mutation in both problematic and theoretical object,
which together constitute Marx’s theoretical revolution, belongs to ‘the discipline which relects on
the history of the forms of knowledge and on the
mechanism of their production: philosophy’ (RC, 157).

On this account, then, ‘theoretical, practice’ is an
essentially historical process. It concerns the
genesis of theories, the process whereby new objects of discourse are created. Because of this, and
because it is a process of real transformation of
conceptual or perceptual raw material into a theoretical product, it can readily be assimilated to a
process of production in Marx’s sense of the term.

Althusser does this in two ways: Firstly, by referring to Marx’s 1857 Introduction in talking about it
(e. g. in the passage referred to above, RC, p156),
thereby suggesting that it is this process lVlarx has
in mind when he talks about the ‘assimilation and
transformation (verarbeitung) of perceptions and
images into concepts’ (7). Secondly, by making
suggestions towards a theory of this practice modelled OIl his anti-humanist reading· of Marx’s theory
of economic production. So, just as the labour of
individuals in the latter is assigned by the structure
of relations of production of which they are bearers,
theoretical practice too will be conceived as an objective practice which proceeds according to rule
and conditions independent of the individual ‘theoretical labourers’. Theoretical practice will thus be
conceived as a process without a subject, and
Althusser distinguishes it from the ‘personal theoretical practice’ of the scientist in a way which
closely parallels Popper’s distinction between the
‘second world’ of individual beliefs and experiences
and the ‘third world’ of problem-situations,
theories and arguments (8). The theoretical practice of which Capital is the product, then, will not be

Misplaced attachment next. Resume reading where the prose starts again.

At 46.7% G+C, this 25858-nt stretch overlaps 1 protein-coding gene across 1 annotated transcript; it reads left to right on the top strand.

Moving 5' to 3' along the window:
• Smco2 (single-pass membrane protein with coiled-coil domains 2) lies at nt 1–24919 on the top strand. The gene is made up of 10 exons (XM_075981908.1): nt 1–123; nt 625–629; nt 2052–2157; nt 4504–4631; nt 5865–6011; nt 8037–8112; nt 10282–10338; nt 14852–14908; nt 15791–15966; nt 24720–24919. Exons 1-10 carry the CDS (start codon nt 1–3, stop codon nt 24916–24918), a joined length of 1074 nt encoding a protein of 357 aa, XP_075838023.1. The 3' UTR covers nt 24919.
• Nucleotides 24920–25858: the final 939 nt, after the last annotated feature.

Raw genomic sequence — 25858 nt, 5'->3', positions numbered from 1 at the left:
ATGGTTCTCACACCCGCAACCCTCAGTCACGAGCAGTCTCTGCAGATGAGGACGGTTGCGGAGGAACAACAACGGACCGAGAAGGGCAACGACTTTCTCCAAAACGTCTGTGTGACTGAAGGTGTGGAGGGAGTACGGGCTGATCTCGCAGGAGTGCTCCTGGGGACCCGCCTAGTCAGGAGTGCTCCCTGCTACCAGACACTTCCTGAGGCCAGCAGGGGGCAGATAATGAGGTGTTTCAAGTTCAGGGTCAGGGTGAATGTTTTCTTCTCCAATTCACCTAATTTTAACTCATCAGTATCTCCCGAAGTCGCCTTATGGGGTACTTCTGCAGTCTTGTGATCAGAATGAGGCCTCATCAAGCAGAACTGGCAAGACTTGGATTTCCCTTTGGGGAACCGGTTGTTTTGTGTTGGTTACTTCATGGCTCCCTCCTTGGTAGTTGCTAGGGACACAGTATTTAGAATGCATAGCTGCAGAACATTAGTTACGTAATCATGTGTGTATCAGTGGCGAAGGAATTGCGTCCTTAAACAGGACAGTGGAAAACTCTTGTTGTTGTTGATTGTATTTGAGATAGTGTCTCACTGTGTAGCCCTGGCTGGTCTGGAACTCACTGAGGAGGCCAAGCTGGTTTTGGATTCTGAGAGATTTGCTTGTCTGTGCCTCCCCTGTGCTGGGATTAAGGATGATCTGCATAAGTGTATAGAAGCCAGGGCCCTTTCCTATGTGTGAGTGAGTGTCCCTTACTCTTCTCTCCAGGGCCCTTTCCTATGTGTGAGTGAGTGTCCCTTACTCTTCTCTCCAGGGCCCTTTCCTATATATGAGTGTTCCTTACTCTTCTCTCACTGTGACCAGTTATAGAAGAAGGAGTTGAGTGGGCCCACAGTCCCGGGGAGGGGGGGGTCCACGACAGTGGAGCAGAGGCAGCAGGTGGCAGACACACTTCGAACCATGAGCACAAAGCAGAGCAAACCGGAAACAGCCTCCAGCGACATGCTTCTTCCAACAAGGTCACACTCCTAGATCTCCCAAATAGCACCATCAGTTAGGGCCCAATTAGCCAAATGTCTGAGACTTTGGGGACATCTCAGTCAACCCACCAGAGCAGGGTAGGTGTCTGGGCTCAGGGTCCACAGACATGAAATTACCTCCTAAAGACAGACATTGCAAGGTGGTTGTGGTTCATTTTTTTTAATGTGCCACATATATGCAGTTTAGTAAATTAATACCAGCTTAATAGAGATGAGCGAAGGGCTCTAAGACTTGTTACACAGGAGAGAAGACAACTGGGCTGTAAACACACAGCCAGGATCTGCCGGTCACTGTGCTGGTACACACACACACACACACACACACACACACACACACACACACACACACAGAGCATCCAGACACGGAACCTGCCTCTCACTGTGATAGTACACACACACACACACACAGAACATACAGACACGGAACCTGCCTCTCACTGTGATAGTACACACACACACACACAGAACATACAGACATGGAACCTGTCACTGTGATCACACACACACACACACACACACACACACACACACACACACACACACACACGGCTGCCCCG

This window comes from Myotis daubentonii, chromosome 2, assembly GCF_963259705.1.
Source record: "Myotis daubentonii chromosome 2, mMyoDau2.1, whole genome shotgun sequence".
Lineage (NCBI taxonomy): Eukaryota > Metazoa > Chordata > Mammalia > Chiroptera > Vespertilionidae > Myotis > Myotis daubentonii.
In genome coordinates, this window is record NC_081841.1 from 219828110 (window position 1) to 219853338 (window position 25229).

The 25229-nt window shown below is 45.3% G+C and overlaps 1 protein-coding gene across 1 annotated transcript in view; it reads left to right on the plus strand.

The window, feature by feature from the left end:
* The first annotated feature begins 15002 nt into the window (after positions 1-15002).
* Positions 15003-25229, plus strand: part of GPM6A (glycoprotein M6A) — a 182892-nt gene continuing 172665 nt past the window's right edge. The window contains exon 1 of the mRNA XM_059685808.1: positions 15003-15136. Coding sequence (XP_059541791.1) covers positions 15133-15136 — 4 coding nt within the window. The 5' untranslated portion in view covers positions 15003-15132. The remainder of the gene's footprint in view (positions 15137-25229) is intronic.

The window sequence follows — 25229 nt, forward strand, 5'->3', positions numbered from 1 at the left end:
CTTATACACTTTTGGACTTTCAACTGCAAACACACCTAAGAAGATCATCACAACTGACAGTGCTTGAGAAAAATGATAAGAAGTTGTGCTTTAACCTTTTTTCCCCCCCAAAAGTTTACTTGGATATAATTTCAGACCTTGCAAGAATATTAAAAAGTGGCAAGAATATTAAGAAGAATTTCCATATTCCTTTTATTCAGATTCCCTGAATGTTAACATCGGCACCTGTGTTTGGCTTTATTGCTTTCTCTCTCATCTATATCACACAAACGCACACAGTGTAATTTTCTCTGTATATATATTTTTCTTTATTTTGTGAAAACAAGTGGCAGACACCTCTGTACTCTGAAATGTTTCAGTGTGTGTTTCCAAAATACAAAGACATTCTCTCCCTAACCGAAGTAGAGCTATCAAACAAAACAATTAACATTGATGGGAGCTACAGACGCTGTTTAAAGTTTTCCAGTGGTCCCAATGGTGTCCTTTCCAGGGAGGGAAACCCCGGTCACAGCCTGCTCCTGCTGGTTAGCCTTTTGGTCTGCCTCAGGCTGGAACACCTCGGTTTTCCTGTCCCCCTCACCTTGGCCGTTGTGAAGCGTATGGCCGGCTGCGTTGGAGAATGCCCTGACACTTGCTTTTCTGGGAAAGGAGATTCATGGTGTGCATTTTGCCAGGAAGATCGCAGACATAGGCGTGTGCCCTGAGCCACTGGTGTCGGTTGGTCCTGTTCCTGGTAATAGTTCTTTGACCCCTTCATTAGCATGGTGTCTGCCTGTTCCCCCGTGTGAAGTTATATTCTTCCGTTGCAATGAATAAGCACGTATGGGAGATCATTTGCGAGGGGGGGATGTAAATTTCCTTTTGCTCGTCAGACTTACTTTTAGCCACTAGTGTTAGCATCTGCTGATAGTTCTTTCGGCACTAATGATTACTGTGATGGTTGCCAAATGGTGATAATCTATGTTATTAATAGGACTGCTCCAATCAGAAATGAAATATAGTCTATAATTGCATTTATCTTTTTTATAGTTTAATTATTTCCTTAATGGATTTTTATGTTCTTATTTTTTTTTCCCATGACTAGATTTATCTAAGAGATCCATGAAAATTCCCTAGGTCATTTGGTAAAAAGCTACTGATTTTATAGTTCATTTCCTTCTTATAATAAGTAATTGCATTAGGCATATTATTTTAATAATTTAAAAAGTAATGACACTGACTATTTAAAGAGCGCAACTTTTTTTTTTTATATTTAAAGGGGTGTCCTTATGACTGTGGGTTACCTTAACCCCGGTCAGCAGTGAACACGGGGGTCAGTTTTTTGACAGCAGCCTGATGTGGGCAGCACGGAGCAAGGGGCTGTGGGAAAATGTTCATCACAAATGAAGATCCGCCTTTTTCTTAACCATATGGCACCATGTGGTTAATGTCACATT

a matter of Marx’s personal mode of investigation,
but of the ‘objective’ process which resulted from
putting to work a certain apparatus of criticism,
using concepts drawn from Regel’s philosophy and
the socialist movement, on the theory of classical
pOlitical economy.

Continuing the analogy with economic production,
Althusser suggests that the key concept in regard
to the theory of this practice will be that of a theoretical mode of production. That is, an ‘historically
constituted apparatus of thought t which is composed
of ‘a structure which combines (verbindung) the type
of object (raw material) on which it labours, the
7 This is the N I Stone translation of Marx’s phrase. It has been more
recently translated by T Carver (Karl Marx’ Texts on Method; Oxford,
Blackwell, 1975) as ‘the working up of perception and conception into
concepts’. The phrase is variously translated in Althusser’s text as the
‘labour of transformation of intuition and representation into concepts’

(B£., 42), or ‘the work of elaboration by which thought transforms its
initial intuitions and representatioos into knowledges or thought-concretes I
(RC, 86). The nuances in the translatioos seem to correspond to the
different notions of ‘theoretical practice’.

8 K R Popper, Objective Knowledge, Oxford UP, 1972, Ch.3

theoretical means of production available (its theory,
its method and its teclmique, experimental or otherwise) and the historical relations (both theoretical,
ideological and social) in which it produces.’ (RC,
p41). Theoretical practice, then, will be determined
as to its form and direction by a theoretical mode of
production, and will proceed by the constant interrogation and resultant transformation of its conceptual
object. Within a given discipline, this process may
be continuous and gradual, when theoretical production is merely bringing to light new aspects of a preexisting theoretical object, or it may be discontinuous and revolutionary, as in those moments of its
history when a radically new theoretical object is
produced. It will be necessary, therefore, to make
a distinction between theoretical practice of the
former kind, which proceeds on the basiS of an
already constituted and more or less coherent set
of objects and means of theoretical prodUction, and
theoretical practice of the revolutionary kind, where
it is a question of the combination of disparate theoretical elements in the production of a new theoretical
.mode of production. Within an already constituted
science, the determining elen’lent of the process of
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theoretical production is the problematic, or system
of fundamental concepts of the science. It is this
which constitutes the theoretical matrix of both the